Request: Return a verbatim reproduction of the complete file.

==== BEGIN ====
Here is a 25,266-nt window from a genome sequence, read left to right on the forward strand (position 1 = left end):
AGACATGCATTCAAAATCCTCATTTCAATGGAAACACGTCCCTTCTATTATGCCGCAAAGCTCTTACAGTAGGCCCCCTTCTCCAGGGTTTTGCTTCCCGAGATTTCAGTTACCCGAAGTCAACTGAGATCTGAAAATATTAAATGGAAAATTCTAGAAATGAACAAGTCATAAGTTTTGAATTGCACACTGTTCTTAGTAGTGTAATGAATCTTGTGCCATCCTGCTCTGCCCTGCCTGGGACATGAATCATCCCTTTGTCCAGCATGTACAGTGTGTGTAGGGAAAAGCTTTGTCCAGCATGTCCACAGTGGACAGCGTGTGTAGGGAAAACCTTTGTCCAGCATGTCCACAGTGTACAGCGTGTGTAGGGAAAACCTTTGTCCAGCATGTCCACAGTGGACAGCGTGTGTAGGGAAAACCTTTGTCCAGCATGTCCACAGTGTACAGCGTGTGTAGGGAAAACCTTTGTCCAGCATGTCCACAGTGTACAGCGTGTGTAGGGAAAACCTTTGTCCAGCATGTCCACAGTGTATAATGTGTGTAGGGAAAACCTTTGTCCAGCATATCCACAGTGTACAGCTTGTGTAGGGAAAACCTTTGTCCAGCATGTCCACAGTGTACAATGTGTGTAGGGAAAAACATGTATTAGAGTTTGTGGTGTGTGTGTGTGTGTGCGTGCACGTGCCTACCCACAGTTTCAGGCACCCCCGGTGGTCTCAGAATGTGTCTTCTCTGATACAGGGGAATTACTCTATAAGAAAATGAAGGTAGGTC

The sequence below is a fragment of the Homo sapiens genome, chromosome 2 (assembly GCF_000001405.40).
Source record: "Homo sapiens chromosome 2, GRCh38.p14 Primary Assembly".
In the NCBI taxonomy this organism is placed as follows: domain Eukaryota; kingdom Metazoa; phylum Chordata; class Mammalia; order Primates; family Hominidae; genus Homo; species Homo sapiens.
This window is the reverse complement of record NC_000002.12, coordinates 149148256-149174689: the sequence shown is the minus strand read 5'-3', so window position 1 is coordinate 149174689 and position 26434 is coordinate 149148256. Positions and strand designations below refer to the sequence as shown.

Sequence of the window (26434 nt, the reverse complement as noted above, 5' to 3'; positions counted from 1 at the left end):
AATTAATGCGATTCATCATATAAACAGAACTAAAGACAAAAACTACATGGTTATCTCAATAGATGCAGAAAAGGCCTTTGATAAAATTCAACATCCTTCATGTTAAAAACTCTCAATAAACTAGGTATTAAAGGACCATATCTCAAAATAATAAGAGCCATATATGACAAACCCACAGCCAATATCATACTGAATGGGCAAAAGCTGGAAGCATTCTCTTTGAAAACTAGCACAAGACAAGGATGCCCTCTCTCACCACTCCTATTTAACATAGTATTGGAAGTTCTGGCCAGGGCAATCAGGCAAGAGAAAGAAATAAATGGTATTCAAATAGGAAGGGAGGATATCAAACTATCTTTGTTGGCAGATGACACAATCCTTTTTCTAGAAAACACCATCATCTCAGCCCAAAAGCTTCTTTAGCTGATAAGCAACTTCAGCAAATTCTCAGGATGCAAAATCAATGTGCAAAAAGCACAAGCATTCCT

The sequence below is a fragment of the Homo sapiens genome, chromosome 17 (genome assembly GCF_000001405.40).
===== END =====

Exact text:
Here is a 25,266-nt window from a genome sequence, read left to right on the forward strand (position 1 = left end):
AGACATGCATTCAAAATCCTCATTTCAATGGAAACACGTCCCTTCTATTATGCCGCAAAGCTCTTACAGTAGGCCCCCTTCTCCAGGGTTTTGCTTCCCGAGATTTCAGTTACCCGAAGTCAACTGAGATCTGAAAATATTAAATGGAAAATTCTAGAAATGAACAAGTCATAAGTTTTGAATTGCACACTGTTCTTAGTAGTGTAATGAATCTTGTGCCATCCTGCTCTGCCCTGCCTGGGACATGAATCATCCCTTTGTCCAGCATGTACAGTGTGTGTAGGGAAAAGCTTTGTCCAGCATGTCCACAGTGGACAGCGTGTGTAGGGAAAACCTTTGTCCAGCATGTCCACAGTGTACAGCGTGTGTAGGGAAAACCTTTGTCCAGCATGTCCACAGTGGACAGCGTGTGTAGGGAAAACCTTTGTCCAGCATGTCCACAGTGTACAGCGTGTGTAGGGAAAACCTTTGTCCAGCATGTCCACAGTGTACAGCGTGTGTAGGGAAAACCTTTGTCCAGCATGTCCACAGTGTATAATGTGTGTAGGGAAAACCTTTGTCCAGCATATCCACAGTGTACAGCTTGTGTAGGGAAAACCTTTGTCCAGCATGTCCACAGTGTACAATGTGTGTAGGGAAAAACATGTATTAGAGTTTGTGGTGTGTGTGTGTGTGTGCGTGCACGTGCCTACCCACAGTTTCAGGCACCCCCGGTGGTCTCAGAATGTGTCTTCTCTGATACAGGGGAATTACTCTATAAGAAAATGAAGGTAGGTC

The sequence below is a fragment of the Homo sapiens genome, chromosome 2 (assembly GCF_000001405.40).
Source record: "Homo sapiens chromosome 2, GRCh38.p14 Primary Assembly".
In the NCBI taxonomy this organism is placed as follows: domain Eukaryota; kingdom Metazoa; phylum Chordata; class Mammalia; order Primates; family Hominidae; genus Homo; species Homo sapiens.
This window is the reverse complement of record NC_000002.12, coordinates 149148256-149174689: the sequence shown is the minus strand read 5'-3', so window position 1 is coordinate 149174689 and position 26434 is coordinate 149148256. Positions and strand designations below refer to the sequence as shown.

Sequence of the window (26434 nt, the reverse complement as noted above, 5' to 3'; positions counted from 1 at the left end):
AATTAATGCGATTCATCATATAAACAGAACTAAAGACAAAAACTACATGGTTATCTCAATAGATGCAGAAAAGGCCTTTGATAAAATTCAACATCCTTCATGTTAAAAACTCTCAATAAACTAGGTATTAAAGGACCATATCTCAAAATAATAAGAGCCATATATGACAAACCCACAGCCAATATCATACTGAATGGGCAAAAGCTGGAAGCATTCTCTTTGAAAACTAGCACAAGACAAGGATGCCCTCTCTCACCACTCCTATTTAACATAGTATTGGAAGTTCTGGCCAGGGCAATCAGGCAAGAGAAAGAAATAAATGGTATTCAAATAGGAAGGGAGGATATCAAACTATCTTTGTTGGCAGATGACACAATCCTTTTTCTAGAAAACACCATCATCTCAGCCCAAAAGCTTCTTTAGCTGATAAGCAACTTCAGCAAATTCTCAGGATGCAAAATCAATGTGCAAAAAGCACAAGCATTCCT

The sequence below is a fragment of the Homo sapiens genome, chromosome 17 (genome assembly GCF_000001405.40).